Tuesday Shoesday – The Boots Buying Bible

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In today’s Tuesday Shoesday blog post I wanted to share a buying guide for boots and document the history of some of the world’s most fashionable styles. Trends may come and go but true style remains constant, so investing in a timeless design or a footwear classic will ensure you’ll get years of use out of your investment. I’m all about the “cost-per-wear” so I want my boots to look fabulous for longer than just one season. I therefore prefer to steer away from “must have” shoes and take a look at more traditional styles instead. Today’s post shares the history of some heritage boot designs and why they remain popular after all these years.Jones-Bootmaker-Boots-ankle bootAnkle boots

The popularity of ankle boots skyrocketed in the 1850s as a means of preserving a woman’s modesty. Showing the ankle was deemed ‘improper’ in Victorian society, so this style became both practical and fashionable. Throughout the era the boots became more casual to accommodate the increasingly active lifestyles of the period’s women. Over time the popularity of the boots continued to grow, adapting to incorporate various trends throughout the decades.Jones-Bootmaker-Boots-Bible-knee high bootKnee-high boots

Originally, knee-high boots were reserved for practical uses, such as horse riding and field work. However, in the early 20th century, knee-high boots made the transition into the world of fashion when Denise Poiret, wife of leading French fashion designer Paul Pioret, wore a pair of knee-high leather boots in 1913. It wasn’t until the 1960s that the popularity of the boots truly rocketed – something which has continued throughout the ages.Jones-Bootmaker-Boots-Bible-knee high boot 60s 70s 80s 90sChelsea boots

Chelsea boots have clear origins in Victorian society. The unisex ankle boots were created for walking outdoors and horse riding, and boasted elastic sides for ease of putting on and taking off. A key point in the development of the Chelsea boot was the invention of vulcanised rubber in the early 19th century. Using this new material, J.Sparkes-Hall designed the first elastic side ankle boots, a style that went on to become the Chelsea boot as we know it today.Jones-Bootmaker-Boots-Bible-chelsea bootChukka Boots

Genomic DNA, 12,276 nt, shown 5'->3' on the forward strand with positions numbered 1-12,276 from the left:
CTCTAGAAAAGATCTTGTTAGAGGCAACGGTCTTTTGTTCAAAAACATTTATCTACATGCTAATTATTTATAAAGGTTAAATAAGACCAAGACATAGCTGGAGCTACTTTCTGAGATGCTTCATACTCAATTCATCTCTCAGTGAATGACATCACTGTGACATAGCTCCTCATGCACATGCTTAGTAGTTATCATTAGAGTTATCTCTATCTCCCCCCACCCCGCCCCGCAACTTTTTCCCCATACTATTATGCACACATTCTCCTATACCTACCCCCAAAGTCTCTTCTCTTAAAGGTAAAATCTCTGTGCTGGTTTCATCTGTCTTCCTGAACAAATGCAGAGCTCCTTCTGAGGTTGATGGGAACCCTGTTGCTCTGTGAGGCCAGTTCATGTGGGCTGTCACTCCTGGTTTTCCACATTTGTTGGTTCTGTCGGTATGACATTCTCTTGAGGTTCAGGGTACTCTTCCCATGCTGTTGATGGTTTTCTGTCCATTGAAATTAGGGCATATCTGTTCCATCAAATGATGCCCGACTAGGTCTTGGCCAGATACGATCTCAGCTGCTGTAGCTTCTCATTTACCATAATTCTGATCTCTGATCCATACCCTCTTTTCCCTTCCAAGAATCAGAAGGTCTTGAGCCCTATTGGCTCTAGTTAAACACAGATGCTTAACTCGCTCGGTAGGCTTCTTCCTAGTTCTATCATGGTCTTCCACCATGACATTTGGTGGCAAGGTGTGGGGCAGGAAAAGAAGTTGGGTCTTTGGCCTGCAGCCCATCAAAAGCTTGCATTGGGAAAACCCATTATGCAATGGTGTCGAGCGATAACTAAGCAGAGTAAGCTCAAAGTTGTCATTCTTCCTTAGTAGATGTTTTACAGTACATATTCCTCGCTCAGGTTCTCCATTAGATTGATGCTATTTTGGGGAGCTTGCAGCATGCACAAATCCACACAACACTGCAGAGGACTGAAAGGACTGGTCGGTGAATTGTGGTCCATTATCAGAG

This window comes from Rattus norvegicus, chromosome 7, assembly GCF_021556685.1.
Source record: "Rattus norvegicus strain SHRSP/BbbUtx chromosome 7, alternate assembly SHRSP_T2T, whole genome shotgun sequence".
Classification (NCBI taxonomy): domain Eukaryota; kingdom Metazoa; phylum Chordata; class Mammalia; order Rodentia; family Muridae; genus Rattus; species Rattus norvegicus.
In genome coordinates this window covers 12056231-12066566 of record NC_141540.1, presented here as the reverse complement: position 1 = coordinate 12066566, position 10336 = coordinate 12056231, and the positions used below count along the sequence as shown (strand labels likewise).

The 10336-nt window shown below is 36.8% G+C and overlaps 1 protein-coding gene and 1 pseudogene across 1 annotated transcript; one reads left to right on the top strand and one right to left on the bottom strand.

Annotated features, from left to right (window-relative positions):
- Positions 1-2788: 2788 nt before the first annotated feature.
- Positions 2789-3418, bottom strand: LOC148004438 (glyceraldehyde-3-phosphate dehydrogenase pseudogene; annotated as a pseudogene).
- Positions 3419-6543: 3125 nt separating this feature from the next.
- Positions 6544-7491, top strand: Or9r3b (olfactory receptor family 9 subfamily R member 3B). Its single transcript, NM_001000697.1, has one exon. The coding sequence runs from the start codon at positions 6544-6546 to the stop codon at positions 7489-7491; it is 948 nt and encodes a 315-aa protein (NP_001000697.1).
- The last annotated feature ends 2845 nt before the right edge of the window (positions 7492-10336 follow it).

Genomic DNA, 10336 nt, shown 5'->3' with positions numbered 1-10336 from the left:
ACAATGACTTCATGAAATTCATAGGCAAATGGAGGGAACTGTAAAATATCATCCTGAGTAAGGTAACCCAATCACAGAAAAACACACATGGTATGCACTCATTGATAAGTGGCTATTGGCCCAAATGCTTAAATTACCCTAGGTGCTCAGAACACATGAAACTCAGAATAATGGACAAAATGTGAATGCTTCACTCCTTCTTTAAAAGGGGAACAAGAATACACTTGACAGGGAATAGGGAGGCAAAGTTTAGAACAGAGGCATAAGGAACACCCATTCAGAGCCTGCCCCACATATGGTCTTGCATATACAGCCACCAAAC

Chukka boots are said to get their name from polo and the seven-and-a-half minute ‘Chukker’ playing period. Some believe that the shoes were used during polo games, while others say that the boots were the players’ leisure shoe of choice off the field.Jones-Bootmaker-Boots-Bible-FINAL-4Desert Boots

A form of chukka boot, desert boots date back to 1941, when soldier Nathan Clark was posted to Burma. There, Clark took note of the footwear the soldiers were wearing, creating a number of sketches for a brown suede boot. He send the sketches back to his brother Bancroft, the chairman of footwear company Clarks. Despite being told they wouldn’t sell, Clark persevered and eventually, Nathan’s desert boots sold in excess of 10 million. The main differences between desert and chukka boots is that the former has rubber soles.Jones-Bootmaker-Boots-Bible-FINAL-5Wellington Boots

Wellington boots emerged in the early 19th century, as a result of a request by the First Duke of Wellington. After receiving a pair of hessian boots, the Duke commissioned his shoemaker to create a similar, more form-fitting pair without the decorative tassels. The boot became widely known as the Wellington, but it wasn’t until 1853 that Hiram Hutchinson created the boot out of rubber and the Wellington as we know it today was born.Jones-Bootmaker-Boots-Bible-wellington bootSo what type of boot is your favourite? What do you have more of in your wardrobe than anything else? Let me know what type of boot YOU prefer by leaving me a comment below or by tagging me in a photo of your favourite boots on Instagram @Cassiefairy. Thanks very much to Jones Bootmaker for sharing this historical guide and fabulous images of boot styles with us today.

This article is a sponsored collaboration. The pink links in the content indicate a sponsored link or information source. The blog post reflects my own experience and the sponsor hasn’t had any control over my content 🙂

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Cassie is a freelance writer with a Masters degree in Lifestyle Promotion Studies and is trained in Personal Money Management. She loves to ‘get the look for less’ so regularly shares thrifty-living advice, DIY interior design ideas and low-cost recipes on her blog.

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